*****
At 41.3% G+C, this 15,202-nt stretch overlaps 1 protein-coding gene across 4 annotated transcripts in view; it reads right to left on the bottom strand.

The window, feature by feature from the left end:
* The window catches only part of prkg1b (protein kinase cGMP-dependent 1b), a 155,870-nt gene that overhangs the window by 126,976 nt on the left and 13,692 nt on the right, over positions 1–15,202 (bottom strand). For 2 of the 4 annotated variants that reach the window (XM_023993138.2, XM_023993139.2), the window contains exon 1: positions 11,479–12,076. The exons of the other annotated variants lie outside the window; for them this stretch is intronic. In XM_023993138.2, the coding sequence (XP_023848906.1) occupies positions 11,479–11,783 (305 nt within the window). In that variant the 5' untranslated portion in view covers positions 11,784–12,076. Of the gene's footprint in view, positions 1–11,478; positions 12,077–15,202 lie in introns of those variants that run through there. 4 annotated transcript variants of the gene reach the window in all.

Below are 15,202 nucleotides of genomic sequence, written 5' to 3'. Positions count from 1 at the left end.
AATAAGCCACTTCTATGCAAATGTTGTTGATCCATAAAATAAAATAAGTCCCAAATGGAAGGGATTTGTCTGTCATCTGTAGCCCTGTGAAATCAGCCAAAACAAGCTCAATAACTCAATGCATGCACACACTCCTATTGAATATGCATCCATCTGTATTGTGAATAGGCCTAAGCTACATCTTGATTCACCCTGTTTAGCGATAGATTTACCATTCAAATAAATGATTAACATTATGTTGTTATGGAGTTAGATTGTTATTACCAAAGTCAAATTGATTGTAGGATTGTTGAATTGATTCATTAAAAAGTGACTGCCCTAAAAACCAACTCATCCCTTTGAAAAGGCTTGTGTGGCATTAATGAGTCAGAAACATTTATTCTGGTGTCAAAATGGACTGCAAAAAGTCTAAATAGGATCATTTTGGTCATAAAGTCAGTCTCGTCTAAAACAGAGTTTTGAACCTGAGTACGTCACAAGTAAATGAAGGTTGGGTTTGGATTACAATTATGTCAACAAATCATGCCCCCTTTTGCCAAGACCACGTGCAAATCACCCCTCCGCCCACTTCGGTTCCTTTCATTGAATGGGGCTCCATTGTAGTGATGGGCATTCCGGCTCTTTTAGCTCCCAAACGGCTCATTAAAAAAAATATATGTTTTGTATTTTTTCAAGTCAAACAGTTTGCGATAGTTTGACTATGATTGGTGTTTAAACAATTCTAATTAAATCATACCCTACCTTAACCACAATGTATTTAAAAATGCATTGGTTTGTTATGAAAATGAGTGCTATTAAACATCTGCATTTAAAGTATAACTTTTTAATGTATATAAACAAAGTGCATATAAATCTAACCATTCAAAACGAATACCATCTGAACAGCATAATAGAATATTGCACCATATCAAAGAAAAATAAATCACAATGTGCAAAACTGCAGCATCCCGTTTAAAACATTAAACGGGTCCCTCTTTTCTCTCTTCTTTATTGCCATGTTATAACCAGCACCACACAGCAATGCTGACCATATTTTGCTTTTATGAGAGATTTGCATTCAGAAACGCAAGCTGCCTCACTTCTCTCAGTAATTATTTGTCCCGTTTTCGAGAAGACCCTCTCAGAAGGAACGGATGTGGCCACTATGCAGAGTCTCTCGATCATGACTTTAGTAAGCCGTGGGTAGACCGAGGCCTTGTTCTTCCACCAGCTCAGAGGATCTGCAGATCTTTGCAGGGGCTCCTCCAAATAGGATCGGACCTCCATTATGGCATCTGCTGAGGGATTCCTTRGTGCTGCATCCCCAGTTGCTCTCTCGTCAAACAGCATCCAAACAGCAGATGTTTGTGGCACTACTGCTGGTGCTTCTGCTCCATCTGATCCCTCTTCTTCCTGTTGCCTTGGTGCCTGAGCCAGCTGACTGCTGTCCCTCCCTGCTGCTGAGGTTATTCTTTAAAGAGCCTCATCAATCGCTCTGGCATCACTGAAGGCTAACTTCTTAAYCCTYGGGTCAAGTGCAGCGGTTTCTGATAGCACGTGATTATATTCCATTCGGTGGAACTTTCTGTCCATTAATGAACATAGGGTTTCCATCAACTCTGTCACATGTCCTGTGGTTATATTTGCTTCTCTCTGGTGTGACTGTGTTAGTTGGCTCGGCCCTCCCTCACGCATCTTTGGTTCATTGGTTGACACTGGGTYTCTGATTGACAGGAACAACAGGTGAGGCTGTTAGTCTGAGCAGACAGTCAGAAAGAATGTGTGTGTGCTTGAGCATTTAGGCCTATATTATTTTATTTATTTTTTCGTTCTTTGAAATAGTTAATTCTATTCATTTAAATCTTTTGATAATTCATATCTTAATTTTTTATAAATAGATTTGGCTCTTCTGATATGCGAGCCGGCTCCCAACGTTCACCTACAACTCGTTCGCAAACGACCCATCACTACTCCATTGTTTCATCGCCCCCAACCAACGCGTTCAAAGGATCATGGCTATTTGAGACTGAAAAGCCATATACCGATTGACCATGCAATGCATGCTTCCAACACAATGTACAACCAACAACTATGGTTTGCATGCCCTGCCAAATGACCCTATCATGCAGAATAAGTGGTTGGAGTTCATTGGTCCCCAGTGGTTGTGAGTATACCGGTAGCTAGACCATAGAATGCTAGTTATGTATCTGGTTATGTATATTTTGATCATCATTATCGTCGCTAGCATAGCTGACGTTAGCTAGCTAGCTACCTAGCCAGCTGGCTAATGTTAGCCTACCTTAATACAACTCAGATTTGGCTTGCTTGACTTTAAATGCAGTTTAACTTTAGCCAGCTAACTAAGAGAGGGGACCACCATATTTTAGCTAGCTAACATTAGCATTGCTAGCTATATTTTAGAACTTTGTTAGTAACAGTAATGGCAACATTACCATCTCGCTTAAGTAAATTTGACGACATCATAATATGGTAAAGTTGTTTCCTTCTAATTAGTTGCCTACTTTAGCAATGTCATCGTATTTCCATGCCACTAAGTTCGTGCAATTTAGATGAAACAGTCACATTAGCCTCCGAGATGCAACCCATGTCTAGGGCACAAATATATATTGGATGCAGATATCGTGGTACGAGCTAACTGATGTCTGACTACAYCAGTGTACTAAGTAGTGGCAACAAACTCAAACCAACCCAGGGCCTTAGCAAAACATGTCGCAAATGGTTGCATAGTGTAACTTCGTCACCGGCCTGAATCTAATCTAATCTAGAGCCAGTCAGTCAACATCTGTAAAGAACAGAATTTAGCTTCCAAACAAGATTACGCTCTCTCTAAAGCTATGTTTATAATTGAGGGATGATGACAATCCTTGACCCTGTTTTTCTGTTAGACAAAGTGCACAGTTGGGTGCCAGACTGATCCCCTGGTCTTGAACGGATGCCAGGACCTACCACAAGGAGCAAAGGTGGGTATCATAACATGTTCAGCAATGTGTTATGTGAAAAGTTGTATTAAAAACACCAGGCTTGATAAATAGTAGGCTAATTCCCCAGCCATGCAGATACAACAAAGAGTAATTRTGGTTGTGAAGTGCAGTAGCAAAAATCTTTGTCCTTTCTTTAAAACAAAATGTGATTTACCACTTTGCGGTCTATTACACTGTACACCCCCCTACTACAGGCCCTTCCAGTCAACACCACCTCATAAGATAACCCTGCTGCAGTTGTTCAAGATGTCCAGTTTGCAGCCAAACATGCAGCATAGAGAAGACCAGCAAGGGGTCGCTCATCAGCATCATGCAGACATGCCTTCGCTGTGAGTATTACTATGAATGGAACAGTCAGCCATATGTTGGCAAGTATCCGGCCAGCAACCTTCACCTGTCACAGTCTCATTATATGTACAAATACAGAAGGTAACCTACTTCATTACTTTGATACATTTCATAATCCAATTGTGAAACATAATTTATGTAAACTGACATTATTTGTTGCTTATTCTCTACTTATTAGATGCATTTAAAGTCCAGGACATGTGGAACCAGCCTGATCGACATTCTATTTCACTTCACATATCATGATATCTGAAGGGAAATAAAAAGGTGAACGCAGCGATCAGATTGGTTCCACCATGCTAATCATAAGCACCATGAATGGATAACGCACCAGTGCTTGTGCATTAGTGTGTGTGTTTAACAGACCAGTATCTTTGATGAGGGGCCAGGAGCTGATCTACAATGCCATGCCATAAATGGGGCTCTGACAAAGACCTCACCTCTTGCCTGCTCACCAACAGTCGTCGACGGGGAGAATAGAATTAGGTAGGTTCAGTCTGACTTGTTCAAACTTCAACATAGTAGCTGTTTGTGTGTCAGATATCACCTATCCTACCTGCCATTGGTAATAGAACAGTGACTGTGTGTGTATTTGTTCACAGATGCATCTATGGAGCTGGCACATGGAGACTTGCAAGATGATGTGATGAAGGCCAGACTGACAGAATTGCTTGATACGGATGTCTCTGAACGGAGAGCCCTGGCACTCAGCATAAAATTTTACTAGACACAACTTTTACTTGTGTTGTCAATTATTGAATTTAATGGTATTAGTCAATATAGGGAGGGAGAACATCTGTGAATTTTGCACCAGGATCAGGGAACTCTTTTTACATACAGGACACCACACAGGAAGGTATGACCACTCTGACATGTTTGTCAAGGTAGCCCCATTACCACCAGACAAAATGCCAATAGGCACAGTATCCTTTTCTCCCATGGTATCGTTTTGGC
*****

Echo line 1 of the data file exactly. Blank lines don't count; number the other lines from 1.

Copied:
At 41.3% G+C, this 15,202-nt stretch overlaps 1 protein-coding gene across 4 annotated transcripts in view; it reads right to left on the bottom strand.